Saturday, 22 January 2011

The Catholic Mass? - It could never happen said Fr Keegan

This is another extract from that prophetic novella by Brian Moore. Published in 1972 it was made into a television play a year or two later. Fr Keegan, a great Carmelite priest, was instructing my wife in the faith at the time and this book caused something of a stir among Catholics because it foretold a Church that had no time for the hermeneutic of continuity - for the link between tradition and modern day. It was, said Fr Keegan: "Not going to happen".

Sadly, it did happen. Here is a great piece of prose from the book:-

"The Mass! The Mass in Latin, the priest with his back turned to the congregation because both he and the congregation faced the altar where God was. Offering up the daily sacrifice of the Mass to God. Changing bread and wine into the body and blood of Jesus Christ the way Jesus told His disciples to do it at the Last Supper.
"This is My Body and this is My Blood. Do ye this in commemoration of Me"
God sent His Son to redeem us. His Son came down into the world and was crucified for our sins and the Mass is the commemoration of that crucifixion, of that sacrifice of the Body and Blood of Jesus Christ for our sins. It is priest and people praying to God, assisting in a miracle whereby Jesus Christ again comes down among us, body and blood in the form of the bread and the wine there on the altar. And the Mass was said in Latin because Latin was the language of the Church and the Church was one and universal and a Catholic could go into any church in the world, here or in Timbuktu, or in China, and hear the same Mass, the only Mass there was, the Latin Mass. And if the Mass was in Latin and if the people did not speak Latin, that was part of the mystery of it, for the Mass was not talking to your neighbour, it was talking to God. Almighty God! And we did it that way for nearly two thousand years and, in all that time, the church was a place to be quiet in, and respectful, it was a hushed place because God was there, God on the altar, in the tabernacle in the form of a wafer of bread and a chalice of wine. It was God's house, where, every day, the daily miracle took place. God coming down among us. A mystery. Just as this new Mass isn't a mystery......"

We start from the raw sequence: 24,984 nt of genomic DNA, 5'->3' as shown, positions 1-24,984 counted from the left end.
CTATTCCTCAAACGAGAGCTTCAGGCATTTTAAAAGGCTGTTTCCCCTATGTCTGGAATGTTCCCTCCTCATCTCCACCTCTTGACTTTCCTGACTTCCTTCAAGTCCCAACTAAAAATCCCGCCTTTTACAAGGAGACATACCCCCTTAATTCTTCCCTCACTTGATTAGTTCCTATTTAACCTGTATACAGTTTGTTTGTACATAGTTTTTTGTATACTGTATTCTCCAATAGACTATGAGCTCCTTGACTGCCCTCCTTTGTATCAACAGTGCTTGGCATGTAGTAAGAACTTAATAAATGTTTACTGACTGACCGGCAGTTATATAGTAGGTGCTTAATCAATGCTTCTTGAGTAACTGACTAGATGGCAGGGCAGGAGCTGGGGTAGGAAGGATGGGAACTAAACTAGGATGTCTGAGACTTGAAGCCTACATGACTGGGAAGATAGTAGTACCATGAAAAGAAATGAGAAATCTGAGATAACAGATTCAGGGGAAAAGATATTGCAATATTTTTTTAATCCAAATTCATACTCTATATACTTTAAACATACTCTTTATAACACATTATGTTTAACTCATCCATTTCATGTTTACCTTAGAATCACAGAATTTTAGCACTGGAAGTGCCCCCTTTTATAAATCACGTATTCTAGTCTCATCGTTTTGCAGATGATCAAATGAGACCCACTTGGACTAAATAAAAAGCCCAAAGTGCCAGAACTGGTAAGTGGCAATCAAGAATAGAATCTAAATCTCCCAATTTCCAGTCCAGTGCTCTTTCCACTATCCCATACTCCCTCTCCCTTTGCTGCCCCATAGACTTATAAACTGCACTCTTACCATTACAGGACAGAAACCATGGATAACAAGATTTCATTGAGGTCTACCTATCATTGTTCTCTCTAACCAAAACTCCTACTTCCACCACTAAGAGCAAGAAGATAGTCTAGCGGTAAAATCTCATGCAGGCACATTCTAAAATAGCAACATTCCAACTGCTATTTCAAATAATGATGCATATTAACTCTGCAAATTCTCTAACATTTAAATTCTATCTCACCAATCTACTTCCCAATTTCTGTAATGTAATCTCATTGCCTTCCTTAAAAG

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  1. How beautifully this is expressed, and how much we have lost.

    Thank you.

  2. Or take Evelyn Waugh's story "Out of Depth" where the protagonist in the midst of his confusion finds comfort and solace when he finds a Church and the Latin Mass.

    Little did Waugh imagine what soon to come. Nor others where that same comfort and solace would be replaced with confusion of a different kind.

    Not unlike your previous post on children's names where stability has been replaced by cultural confusion.